Paul Boyle, CEO of Retail Insight.
If you peek behind the curtain of grocery retail, there is a deflating inevitability affecting every balance sheet: retailers don’t have the product availability they think they have. Otherwise known as Phantom Inventory, this imbalance needs a data-led solution that enables targeted action to get the full potential from every store, says Paul Boyle, CEO of Retail Insight.
The reality is that on average, inventory records are only 50-60% accurate. This might vary depending on the grocer, but the end result is the same: lost sales and decreased customer loyalty. There is also the additional consideration of the cost of labour hours spent on manual, undirected corrections.
This inaccuracy is known as Phantom Inventory – or stock which appears to exist, but doesn’t. By its nature it is inevitable within the retail environment as it’s caused by theft, improperly scanned items or short deliveries. An analysis of the experience of major grocers in both the U.S. and the UK has highlighted that Phantom Inventory can cause as much as 80% of out of stocks (OOS) on the store shelf.
Retailers that base their decisions on inaccurate inventory records see a huge knock-on effect on many of their key operational performance metrics, such as on-shelf availability, sales, waste, shrink as well as capital and labour efficiency.
What they need is greater visibility into the estate so that instances of Phantom Inventory can be surfaced. This is achieved by identifying where there is assumed stock but where there are no sales over a period of time. Store associates would then be alerted to items suspected to be a victim of Phantom Inventory, to take immediate remedial action. This insight therefore ensures that colleagues can reduce and control Phantom Inventory easily, quickly and without manual audits. This is important because manual audits are out of date as soon as they are carried out, and become particularly problematic when audits are undertaken infrequently.
Through a consistently accurate inventory record, retailers can highlight potential future inventory problems prior to these products running out. By combining current sales volume, lost sales volume and on-hand quantities, in trial stores, retailers were able to achieve a 75%+ actionability accuracy. At the same time, they could identify other issues with merchandising and item set-up.
As well as sales gains, lower out-of-stocks and greater customer satisfaction, there are also labour savings in this approach because staff are acting on directed alerts, rather than spending time searching and investigating lines.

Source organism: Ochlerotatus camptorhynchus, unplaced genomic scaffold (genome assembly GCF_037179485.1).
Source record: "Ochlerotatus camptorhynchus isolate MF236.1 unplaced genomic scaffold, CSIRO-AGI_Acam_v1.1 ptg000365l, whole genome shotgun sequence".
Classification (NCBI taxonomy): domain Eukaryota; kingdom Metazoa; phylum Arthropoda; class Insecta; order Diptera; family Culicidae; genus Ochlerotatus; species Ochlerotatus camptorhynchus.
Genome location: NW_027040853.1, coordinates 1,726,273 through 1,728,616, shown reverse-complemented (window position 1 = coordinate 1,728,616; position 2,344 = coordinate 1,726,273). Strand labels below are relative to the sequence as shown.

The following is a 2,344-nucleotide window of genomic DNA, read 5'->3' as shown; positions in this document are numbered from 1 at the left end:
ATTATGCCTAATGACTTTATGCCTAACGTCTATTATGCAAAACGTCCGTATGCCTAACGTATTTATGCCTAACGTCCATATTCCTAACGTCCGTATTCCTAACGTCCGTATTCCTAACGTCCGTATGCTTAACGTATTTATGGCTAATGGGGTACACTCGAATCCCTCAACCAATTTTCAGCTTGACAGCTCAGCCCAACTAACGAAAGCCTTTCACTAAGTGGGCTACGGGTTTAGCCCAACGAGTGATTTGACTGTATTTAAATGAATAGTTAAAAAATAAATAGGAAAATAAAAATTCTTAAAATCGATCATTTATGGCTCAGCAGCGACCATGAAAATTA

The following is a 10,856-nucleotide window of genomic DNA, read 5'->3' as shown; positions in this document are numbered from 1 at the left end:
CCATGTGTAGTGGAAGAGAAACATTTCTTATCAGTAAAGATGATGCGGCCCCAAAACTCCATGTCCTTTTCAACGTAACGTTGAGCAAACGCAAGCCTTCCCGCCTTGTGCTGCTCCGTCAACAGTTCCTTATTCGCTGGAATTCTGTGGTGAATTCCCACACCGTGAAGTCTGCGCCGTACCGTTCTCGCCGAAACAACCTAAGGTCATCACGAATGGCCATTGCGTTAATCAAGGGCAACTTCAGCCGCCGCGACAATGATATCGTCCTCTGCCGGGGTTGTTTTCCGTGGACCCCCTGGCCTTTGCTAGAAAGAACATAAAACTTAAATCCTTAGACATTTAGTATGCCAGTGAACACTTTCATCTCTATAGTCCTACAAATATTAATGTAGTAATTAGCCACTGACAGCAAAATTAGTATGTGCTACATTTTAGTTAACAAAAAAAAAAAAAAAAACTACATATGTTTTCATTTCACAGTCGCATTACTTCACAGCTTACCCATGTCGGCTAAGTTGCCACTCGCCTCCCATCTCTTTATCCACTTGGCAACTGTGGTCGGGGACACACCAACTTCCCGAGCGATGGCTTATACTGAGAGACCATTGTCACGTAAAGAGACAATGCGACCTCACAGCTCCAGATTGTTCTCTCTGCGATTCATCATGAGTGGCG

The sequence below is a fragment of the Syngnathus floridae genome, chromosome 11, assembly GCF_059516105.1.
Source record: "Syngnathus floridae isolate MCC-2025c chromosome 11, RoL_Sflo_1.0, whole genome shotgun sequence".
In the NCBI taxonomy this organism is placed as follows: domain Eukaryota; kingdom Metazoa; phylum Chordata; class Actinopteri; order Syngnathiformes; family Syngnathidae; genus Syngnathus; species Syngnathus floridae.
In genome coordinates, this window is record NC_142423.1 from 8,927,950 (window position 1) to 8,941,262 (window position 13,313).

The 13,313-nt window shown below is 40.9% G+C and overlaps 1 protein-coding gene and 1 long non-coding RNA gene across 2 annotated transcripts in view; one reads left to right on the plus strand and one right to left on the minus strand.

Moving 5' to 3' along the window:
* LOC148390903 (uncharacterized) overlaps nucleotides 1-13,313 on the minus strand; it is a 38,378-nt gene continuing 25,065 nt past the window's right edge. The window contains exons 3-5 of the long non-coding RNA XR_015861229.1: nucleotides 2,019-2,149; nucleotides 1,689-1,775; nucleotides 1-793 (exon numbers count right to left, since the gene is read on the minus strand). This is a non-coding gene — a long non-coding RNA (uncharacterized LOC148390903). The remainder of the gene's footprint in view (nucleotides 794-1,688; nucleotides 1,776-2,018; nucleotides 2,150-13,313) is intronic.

For example, a major UK supermarket chain decided to try and fix the problem with lines that should have been selling better because their current inventory record showed good stock levels. Their focus was intensified by the fact that these items had a high lost sales volume attached to them. To help solve the problem, Retail Insight applied its InventoryInsight solution, which took the retailer’s existing data to identify instances of Phantom Inventory.
InventoryInsight uses cognitive technology, based on proprietary machine learning and human-led, advanced analytics, to deliver better execution. Cognitive technology removes the gap between data and execution to enable humans and tech to work more collaboratively. And by delivering accurate and actionable insights in near real-time to every part of the organisation, the traditional silos of data and analytics that can hold back execution are removed.
By adopting this approach, the retailer was able to adjust for Phantom Inventory, alert store staff daily and relate these to store type – convenience, supermarket, superstore. Our alerts consider accurate perpetual inventory, replenishment prompts for stock not visible, stock on promotion and display issues. In pilots, which included initiating a more collaborative interaction with suppliers, increasing safety stock of certain high-margin lines led to a 25-50%% jump in sales.
Across multiple implementations in both the UK and U.S., strategies that remove Phantom Inventory will take availability to at least 80%. One large U.S. grocer, for instance, saw a +102bps increase in availability while another reduced out of stocks by 40%.
When it comes to cognitive technology solutions like these, time to value can be weeks, not months; however, it is always advised to proceed at a pace that allows teams to feel empowered. This approach provides feedback that gives the early results much higher visibility across the organisation and provides encouragement to other teams.
Leveraging data-led insights will make major inroads into the problem of Phantom Inventory and do away entirely with the need for inefficient manual audits. Supported by cognitive technology, teams will be able to collaborate more effectively and get rapid speed to value using partner domain experience. Projects undertaken for retailers in Europe and the U.S. have delivered significant returns within months, and embedded technology now provides a platform for long-term, sustainable benefits.